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THUS cometh the focus of poetry on specific words and images (stock images - such as the Kennings of Old English poetry - whale-road = sea; or poetic cliches such as the 'wine dark sea' from Homer);

and in prose the focus is on sense, on (detachable) message: meaning, morals, stock characters and stock situations (the prohibition which is always broken, the youngest son, the rule of three)...

There we have it: the essence of poetry, the essence of prose...

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6 comments:

  1. Favourite poems from childhood were often rather rude.

    Hitler has only got one ball...

    Taffy was a Welshman....

    What distinguishes those we sang (such as the first) from those we merely recited (such as the second)?

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  2. @ A tune is yet another thing which makes words memorable - think of advertising jingles, which combine a catchy melody, rhythm, rhyme and sometimes alliteration as well. I have dozens of these stuck in my head from childhood.

    http://www.youtube.com/watch?v=F_i3AlMCEjw

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  3. "Poetry comes first." Vico had a theory that early man spoke -- and, indeed, thought -- exclusively in verse, and that prose was a much later development. (I'm skeptical, since verse, while easier to remember than prose, is certainly much harder to produce.)

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    I find poetry's mnemonic powers somewhat mysterious, since it makes it easier to remember even those words which are not constrained by rhyme or rhythm. The "Thirty days hath September" rhyme somehow works even though "August, June, and December" would fit just as well metrically.

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    I remember you saying in a past post that you didn't consider Yeats to be "real poetry," though most of his stuff rhymes, scans, and is memorable. Did you have some other criteria in mind?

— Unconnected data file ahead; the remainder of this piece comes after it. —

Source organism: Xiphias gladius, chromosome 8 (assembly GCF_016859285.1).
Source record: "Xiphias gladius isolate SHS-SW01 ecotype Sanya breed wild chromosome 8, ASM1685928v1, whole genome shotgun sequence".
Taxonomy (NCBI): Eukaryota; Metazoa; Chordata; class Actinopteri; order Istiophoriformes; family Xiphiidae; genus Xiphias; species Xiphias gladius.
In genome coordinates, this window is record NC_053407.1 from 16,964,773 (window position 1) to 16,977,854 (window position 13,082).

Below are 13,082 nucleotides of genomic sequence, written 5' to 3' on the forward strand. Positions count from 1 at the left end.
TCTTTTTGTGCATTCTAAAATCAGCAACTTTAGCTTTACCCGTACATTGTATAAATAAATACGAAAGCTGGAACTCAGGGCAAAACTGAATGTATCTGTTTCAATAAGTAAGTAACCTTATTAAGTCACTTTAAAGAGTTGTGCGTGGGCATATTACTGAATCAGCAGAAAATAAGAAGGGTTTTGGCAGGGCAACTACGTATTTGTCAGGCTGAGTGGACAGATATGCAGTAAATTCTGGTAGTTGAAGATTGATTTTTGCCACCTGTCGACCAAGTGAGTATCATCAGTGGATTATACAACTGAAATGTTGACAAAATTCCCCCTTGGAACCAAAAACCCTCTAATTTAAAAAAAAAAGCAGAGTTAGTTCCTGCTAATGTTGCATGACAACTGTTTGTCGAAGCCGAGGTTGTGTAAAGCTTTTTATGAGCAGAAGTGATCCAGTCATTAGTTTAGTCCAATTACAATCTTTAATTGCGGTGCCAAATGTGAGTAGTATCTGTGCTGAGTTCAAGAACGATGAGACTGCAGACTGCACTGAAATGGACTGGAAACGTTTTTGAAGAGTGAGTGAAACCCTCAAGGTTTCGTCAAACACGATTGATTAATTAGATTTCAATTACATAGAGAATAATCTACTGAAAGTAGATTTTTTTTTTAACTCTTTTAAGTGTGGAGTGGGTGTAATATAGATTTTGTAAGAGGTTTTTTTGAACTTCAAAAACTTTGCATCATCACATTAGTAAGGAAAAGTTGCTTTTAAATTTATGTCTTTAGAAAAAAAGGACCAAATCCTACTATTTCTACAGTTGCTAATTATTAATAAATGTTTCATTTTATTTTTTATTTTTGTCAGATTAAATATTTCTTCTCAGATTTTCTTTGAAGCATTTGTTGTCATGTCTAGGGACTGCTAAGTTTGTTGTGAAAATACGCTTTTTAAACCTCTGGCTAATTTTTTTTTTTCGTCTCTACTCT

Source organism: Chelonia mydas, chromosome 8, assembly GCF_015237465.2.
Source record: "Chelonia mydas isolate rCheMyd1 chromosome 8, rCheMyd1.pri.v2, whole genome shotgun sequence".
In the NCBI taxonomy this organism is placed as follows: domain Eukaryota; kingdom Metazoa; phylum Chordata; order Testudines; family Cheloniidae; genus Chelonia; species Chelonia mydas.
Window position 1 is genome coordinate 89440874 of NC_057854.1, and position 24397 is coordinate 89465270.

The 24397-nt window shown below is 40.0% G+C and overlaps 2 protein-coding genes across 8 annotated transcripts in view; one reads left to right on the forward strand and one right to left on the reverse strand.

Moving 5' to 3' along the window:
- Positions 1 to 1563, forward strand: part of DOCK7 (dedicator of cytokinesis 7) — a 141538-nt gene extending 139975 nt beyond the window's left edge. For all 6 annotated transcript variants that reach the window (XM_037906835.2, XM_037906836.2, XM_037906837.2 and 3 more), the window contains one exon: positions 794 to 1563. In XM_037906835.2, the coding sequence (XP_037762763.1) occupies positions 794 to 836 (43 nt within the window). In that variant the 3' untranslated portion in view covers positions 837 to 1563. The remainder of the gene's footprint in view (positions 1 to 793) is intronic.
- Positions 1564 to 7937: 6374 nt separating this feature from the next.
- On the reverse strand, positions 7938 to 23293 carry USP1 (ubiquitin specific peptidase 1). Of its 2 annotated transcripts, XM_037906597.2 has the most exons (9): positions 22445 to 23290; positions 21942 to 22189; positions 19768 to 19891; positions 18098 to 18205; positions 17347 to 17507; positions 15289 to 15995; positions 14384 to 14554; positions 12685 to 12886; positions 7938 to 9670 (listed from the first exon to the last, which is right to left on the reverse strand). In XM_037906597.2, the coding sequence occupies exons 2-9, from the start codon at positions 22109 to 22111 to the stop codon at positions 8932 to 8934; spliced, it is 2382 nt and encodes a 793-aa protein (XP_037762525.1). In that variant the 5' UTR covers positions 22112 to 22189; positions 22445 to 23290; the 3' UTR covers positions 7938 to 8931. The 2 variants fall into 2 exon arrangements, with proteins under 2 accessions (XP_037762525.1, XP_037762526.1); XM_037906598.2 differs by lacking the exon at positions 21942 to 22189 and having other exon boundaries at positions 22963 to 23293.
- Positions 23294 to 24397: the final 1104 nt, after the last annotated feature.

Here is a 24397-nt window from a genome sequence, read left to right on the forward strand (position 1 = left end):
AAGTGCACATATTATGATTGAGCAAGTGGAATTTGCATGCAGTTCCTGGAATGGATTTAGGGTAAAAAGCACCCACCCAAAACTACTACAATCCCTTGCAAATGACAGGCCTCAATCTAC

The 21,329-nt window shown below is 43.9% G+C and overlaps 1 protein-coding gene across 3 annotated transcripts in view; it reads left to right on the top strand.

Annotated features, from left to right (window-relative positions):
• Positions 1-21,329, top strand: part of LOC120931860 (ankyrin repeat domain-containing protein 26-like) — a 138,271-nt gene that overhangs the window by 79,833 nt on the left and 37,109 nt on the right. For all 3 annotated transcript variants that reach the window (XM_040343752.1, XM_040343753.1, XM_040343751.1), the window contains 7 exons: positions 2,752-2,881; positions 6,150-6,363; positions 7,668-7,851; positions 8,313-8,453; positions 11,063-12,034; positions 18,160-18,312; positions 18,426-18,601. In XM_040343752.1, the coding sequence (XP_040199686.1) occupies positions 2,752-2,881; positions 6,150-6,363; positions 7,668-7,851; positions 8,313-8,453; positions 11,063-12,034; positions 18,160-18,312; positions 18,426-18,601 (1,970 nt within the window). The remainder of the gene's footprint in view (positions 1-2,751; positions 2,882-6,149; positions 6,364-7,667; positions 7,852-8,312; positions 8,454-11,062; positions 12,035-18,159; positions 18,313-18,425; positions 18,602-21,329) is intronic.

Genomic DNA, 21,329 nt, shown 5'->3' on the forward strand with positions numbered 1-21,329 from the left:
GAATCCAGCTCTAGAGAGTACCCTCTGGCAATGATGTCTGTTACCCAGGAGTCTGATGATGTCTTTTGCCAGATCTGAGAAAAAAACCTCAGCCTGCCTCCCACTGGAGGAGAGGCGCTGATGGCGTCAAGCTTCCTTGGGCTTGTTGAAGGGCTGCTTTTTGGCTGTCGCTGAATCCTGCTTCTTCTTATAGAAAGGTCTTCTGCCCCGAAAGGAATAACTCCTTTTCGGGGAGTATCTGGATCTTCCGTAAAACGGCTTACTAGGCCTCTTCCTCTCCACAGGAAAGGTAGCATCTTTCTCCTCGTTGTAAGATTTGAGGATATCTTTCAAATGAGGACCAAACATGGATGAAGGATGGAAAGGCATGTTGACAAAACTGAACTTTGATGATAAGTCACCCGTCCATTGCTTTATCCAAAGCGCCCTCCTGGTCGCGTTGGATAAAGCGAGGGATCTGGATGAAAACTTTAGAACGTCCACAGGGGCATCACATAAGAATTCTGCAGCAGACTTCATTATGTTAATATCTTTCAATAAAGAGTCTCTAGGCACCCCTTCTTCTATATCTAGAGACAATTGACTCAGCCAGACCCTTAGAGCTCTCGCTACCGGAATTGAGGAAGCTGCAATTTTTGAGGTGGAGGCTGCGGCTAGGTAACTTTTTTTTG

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  4. @WmJas -

    In this case I am talking about poetry as a form, in the Yeats case I was using poetry as an honorific term.

    In terms of form, an obscene limerick is poetry and (say) Alan Ginsberg is not; in honorific terms, the current and previous British poet laureates were not poets at all - the one before that (Ted Hughes) was a poet - just not very good, while the one before that (John Betjeman) was a real poet - and a good one.

    When I say poetry comes 'first' I don't mean in terms of vocal production - but in terms of reasonably-accurately reproducible units of public discourse.

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  5. Don't you think the best free verse has some sort of internal rhythm, even if it isn't subject to analysis?

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  6. @Chris. Is it memorable? In so far as it is, then why?

    I find that the memorable (not necessarily good, but memorable) lines or sections of free verse is usually a chunk of de facto blank verse, or has strong (nursery rhyme-like) stresses and rhythm-patterns, internal rhymes or alliterations.

    As with TS Eliot: the parts I remember all have these traditional poetic characteristics.